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The Queen's Other Radius: The Crown and Its Legacy in Australia, Canada and New Zealand.

Peter Boyce, The Queen's Other Radius: The Crown and Its Legacy in Australia, Canada and New Zealand (Sydney. Federation Press, 2009), pp v, 290.

One of the greatest political and constitutional developments over the past century has been the maturing of the British Empire into the Commonwealth, and the concomitant emergence of the realms. The remaining fifteen realms and the United Kingdom share the same sovereign, and the consequences of this political phenomenon are the subject of this fascinating book. Peter Boyce (1) examines the ongoing evolution of the Crown in the realms. He does so through focusing upon the older realms of Canada, Australia, and New Zealand, and the patriation or nationalization of the Crown in those countries--particularly through the development of the office of Governor General. Boyce's particular contribution is that he does not limit his scope to one realm.

Boyce questions whether the Governors General, Australian Governors, and Canadian Lieutenant-Governors can successfully unite and inspire the public, and act as credible constitutional watchdogs in the face of growing republicanism. Whereas once the threat of republicanism was grounded in symbolism and nationalism, it is now strengthened by more fundamental concerns of governance. (2) A watchdog, to be effective, must have teeth. This means that there must be a willingness to bite when necessary--witness the Sir John Kerr and Gough Whitlam crisis in 1970s Australia. (3) Such actions risk inciting controversy, however, and expose the Governor General--or even the Queen herself--to criticism, thus presenting inherent difficulties for an impartial and nonpolitical head of state.

One of the strengths of Boyce's book is its breadth, covering Australia, Canada, and New Zealand. But its span is also a potential weakness, however, since it presupposes knowledge of the role of the Crown in each realm. It is additionally subject to the complexity of comparative politics. But Boyce, as a scholar of international relations before he began studying the Crown, handles this complexity well. This book is an important contribution to the literature of both history and politics, at a time when an understanding of the Crown is especially important.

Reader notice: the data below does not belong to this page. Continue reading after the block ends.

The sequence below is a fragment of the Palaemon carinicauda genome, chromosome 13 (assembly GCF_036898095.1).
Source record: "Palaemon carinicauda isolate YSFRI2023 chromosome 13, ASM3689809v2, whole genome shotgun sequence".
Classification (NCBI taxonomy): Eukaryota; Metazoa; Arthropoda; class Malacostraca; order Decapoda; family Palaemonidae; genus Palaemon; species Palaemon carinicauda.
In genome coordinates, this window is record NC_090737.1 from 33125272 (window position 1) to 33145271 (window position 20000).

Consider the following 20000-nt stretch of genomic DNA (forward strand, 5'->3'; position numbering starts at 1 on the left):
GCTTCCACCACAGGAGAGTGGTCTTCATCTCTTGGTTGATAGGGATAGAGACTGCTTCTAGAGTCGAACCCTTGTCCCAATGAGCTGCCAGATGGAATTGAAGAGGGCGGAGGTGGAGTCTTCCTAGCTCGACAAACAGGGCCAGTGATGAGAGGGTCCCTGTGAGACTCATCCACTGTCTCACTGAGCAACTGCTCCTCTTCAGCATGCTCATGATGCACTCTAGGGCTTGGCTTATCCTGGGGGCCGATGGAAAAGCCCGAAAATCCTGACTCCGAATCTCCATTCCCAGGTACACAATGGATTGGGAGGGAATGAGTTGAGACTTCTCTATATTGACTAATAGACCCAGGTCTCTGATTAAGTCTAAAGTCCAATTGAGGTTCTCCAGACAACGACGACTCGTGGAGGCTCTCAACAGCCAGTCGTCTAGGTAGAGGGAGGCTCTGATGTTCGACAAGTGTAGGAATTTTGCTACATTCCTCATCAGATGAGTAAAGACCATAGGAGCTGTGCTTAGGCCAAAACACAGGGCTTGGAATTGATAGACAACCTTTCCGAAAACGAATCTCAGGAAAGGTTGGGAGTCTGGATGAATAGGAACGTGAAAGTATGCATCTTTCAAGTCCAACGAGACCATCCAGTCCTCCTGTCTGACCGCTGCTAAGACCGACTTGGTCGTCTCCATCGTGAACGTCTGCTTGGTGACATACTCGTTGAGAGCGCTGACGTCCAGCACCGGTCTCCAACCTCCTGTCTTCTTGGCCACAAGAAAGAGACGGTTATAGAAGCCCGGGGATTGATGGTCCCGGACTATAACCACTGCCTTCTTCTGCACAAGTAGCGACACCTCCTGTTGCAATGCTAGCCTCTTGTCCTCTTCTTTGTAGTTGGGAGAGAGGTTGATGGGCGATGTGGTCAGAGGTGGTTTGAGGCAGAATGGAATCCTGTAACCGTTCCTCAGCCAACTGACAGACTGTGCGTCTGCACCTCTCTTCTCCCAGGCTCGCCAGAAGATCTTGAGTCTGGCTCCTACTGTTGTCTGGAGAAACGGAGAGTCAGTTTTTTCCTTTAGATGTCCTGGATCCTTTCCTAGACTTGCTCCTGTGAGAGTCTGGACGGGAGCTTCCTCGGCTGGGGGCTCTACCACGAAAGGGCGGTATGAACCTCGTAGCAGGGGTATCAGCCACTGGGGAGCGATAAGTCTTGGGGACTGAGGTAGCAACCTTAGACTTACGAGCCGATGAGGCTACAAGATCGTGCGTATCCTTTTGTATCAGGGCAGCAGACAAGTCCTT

A brief overview of what the book covers is as follows. Chapters 1 and 2 concern the survival of the monarchy in the "Old Commonwealth", and the surviving family of the Crown. In a sense these chapters set the stage, recounting how the once single imperial Crown divided. Simultaneously, this evolution also led to significant subnational Crowns evolving in Canada and Australia--points picked up in chapters 4 and 5, as well as 6 and 7, respectively. Vice-regal powers and influence, and successful governorship are discussed in chapters 3 and 9. New Zealand, as the one unitary state to be considered, is the subject of chapter 8. Chapters 10 and 11 include a discussion of republicanism and the choice of reform as opposed to republicanism. The latter is crucially important. In the absence of reforms to the institution of monarchy in the Queen's other realms, it may well be that symbolic republicanism will outlive constitutional republicanism. The difficulty of developing a republican model that enjoys wide acceptance, and the apparent and real problems with republican government, may mean that the greatest legacy of the Crown in the realms is a heritage of the rule of law and a concept of a permanent Crown as its upholder, as well as the distinctive symbol of best practice government in the Commonwealth.

This book is a major contribution to a sorely neglected field of study, one that incites much additional thought on the history it contains. Each of the "old dominions" enjoys extensive coverage in this book. If a criticism could be levelled at the coverage, it would be that there is little consideration of how--if at all--the historic and cultural identity of these settled states affected their development, and how the role of the Queen in the newer realms may have differed from that in the older ones. This omission is, however, scarcely surprising given the difficulty of evaluating even the small group of states chosen.

(1) Peter Boyce, AO, is an Emeritus Professor in political science at the Universities of Queensland and Western Australia. He was also the Vice-Chancellor of Murdoch University, 1985-96.

(2) See Peter Boyce, The Queen's Other Realms: The Crown and Its Legacy in Australia, Canada, and New Zealand (Sydney, AU: Federation Press, 2008) at 216.

(3) Ibid at 59.
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Author:Cox, Noel
Publication:McGill Law Journal
Article Type:Book review
Date:Jun 1, 2011
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